Politics & Prose December 2004

The Butcher's Bill

5,000 U.S. soldiers dead, 25,000 wounded, 4,000 bereaved children. A look at the future of the war in Iraq

"I don't want to be a daddy because daddies die," said Jack Shanaberger, age four, following the death in Iraq of his father, Staff Sergeant Wentz "Baron" Shanaberger, a military policeman from Louisiana. With his four brothers and sisters, Jack is among the nearly 900 American children who have lost a parent in Iraq. According to experts cited by Lisa Hoffman and Annette Rainville in a moving story for the Scripps Howard News Service, "The proportionally higher number of American children left bereaved by the Iraq war is unprecedented." Past U.S. wars were mainly fought by single men, but 40 percent of the 1,256 GIs killed in Iraq as of November were married, and 459, including six women, had children. Shana Corey tells her children that while "[you] might forget what your daddy looks like ... [you should] always remember his hugs, always remember his kisses, always remember his love." They have felt their father's touch. Not so the children of the forty men who died while their wives were pregnant.

The defense analyst Anthony Cordesman forecasts that many more children will share Jack Shanaberger's grief if, as Secretary of Defense Donald Rumsfeld has indicated, U.S. forces stay in Iraq until 2008 or 2009. By then, Cordesman estimates, 5,038 U.S. troops will have died.

The children of the war dead are not the only "hidden casualties" of George W. Bush's war. "People see the figure 1,200 dead," Dr. Evan Kanter, a psychiatrist at a Seattle veterans hospital, told Scott Shane of The New York Times. "Much more rarely do they see the number of wounded. And almost never do they hear anything at all about the psychiatric casualties." Given the bloodshed they have seen and inflicted in intense urban combat, and the fear they experienced from the moment they arrive to the moment they leave Iraq—including, as the rocket attack on the Army mess hall in Mosul horrifically dramatized, when they are "off-duty"—the number of Iraq and Afghanistan war veterans who will suffer symptoms of serious mental illness may exceed 100,000. They "are going to need help for the next thirty-five years," according to Stephen L. Robinson, the executive director of the National Gulf War Resource Center. To use Cordesman's scale, if the war lasts four more years it may inflict several hundred thousand psychiatric casualties. Already 31,000 U.S. veterans have applied for "disability benefits" for physical and psychological injuries. Nine thousand have been "wounded." A combat wound is a rifle grenade hitting you on the jaw and driving your bottom teeth into the roof of your mouth. It is a rain of hot metal pulping your eyes. It is all the booted feet in the world concentrated in one piece of shrapnel crushing your groin. It is never walking again, never making love again, losing your sense of taste forever because Donald Rumsfeld did not care enough about you to armor your vehicle. Readers who can tolerate the sight of amputated limbs should see the photographs that accompany a recent New England Journal of Medicine article on battlefield wounds. If the occupation—and insurgency—drags on until the end of Bush's term, the wounded will number more than 25,000. A member of the provisional Iraqi government recently said that, given the growing strength of the insurgency, U.S. troops may need to stay ten years, long enough to double Cordesman's numbers.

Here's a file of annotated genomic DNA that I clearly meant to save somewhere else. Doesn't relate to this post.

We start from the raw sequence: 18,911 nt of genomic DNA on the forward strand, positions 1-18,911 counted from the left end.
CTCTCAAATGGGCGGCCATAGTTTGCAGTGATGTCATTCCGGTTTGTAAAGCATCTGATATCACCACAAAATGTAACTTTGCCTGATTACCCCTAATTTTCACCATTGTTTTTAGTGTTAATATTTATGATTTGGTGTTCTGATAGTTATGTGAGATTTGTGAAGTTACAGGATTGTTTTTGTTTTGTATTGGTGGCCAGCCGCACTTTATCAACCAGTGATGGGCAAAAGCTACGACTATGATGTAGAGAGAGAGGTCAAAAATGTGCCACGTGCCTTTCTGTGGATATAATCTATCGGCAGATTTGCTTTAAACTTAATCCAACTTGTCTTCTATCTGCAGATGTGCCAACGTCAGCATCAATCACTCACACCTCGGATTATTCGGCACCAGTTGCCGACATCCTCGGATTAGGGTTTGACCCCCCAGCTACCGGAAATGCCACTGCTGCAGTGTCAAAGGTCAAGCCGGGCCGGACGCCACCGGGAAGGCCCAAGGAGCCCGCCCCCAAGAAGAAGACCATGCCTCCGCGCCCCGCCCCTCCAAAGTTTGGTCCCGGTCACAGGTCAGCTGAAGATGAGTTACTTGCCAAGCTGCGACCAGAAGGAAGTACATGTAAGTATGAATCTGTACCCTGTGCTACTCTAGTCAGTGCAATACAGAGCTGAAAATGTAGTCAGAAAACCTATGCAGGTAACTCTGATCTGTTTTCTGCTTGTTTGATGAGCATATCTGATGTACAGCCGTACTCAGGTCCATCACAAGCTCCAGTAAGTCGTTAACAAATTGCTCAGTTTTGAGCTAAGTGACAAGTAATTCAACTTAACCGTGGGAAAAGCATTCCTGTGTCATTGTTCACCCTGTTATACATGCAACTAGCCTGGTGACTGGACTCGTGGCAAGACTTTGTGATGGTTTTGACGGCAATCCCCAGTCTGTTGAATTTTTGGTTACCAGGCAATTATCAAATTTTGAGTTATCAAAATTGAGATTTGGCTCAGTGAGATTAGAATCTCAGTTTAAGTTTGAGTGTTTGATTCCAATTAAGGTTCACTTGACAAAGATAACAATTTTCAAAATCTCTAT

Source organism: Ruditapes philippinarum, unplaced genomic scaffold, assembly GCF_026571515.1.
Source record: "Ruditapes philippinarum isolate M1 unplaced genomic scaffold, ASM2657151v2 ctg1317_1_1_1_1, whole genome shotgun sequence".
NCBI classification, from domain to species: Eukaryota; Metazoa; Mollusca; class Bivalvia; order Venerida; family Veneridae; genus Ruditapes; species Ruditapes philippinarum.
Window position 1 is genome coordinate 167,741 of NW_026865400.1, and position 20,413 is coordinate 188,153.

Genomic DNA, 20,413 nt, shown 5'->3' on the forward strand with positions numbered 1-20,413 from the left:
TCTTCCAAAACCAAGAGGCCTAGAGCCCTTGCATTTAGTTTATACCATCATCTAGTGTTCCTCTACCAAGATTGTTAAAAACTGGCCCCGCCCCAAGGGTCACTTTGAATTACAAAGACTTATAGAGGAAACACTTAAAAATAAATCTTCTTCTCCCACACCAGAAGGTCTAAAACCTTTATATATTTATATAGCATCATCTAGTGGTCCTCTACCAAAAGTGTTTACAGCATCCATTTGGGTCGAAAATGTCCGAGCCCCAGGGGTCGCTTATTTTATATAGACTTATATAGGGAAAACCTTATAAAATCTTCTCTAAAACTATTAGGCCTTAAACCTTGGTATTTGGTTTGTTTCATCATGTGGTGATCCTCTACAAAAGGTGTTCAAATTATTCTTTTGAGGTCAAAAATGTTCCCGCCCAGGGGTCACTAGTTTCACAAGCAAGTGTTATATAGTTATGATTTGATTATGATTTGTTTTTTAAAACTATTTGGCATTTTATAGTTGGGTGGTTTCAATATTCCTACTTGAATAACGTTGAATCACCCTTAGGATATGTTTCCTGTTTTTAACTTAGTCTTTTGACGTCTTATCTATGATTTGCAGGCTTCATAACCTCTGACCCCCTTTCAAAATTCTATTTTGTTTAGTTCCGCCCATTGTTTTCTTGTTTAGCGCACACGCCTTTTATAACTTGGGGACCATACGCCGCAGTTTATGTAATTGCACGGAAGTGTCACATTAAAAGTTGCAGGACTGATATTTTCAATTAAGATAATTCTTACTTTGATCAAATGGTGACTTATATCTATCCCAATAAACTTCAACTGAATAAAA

Will 5,000 U.S. dead bring "victory" in Iraq? The record of counter-insurgency campaigns since World War II—that is, in the age of post-colonial nationalism—suggests their sacrifice will not bring victory if victory means a unitary democratic Iraqi state. The French spent six years losing the first Indochina war. And they spent eight years, 1954-1962, and more than a million French lives trying to keep Algeria part of France. We intervened in force in Vietnam in 1965, and left, defeated, a decade later. It took the Soviets eight years to lose in Afghanistan. The Israelis occupied southern Lebanon for nearly twenty years before they withdrew. Only the British counter-insurgency in Malaya, beginning in the late 1940s, succeeded. Experts cite it as a hopeful model for the U.S. in Iraq, since the communist guerrillas in Malaya were divided by ethnicity from the majority population as the Sunni insurgents are by religion in Iraq. Yet success took the British and their Malay allies nine, by some calculations twelve, years. Can we last that long in the ring against the Iraqi insurgents?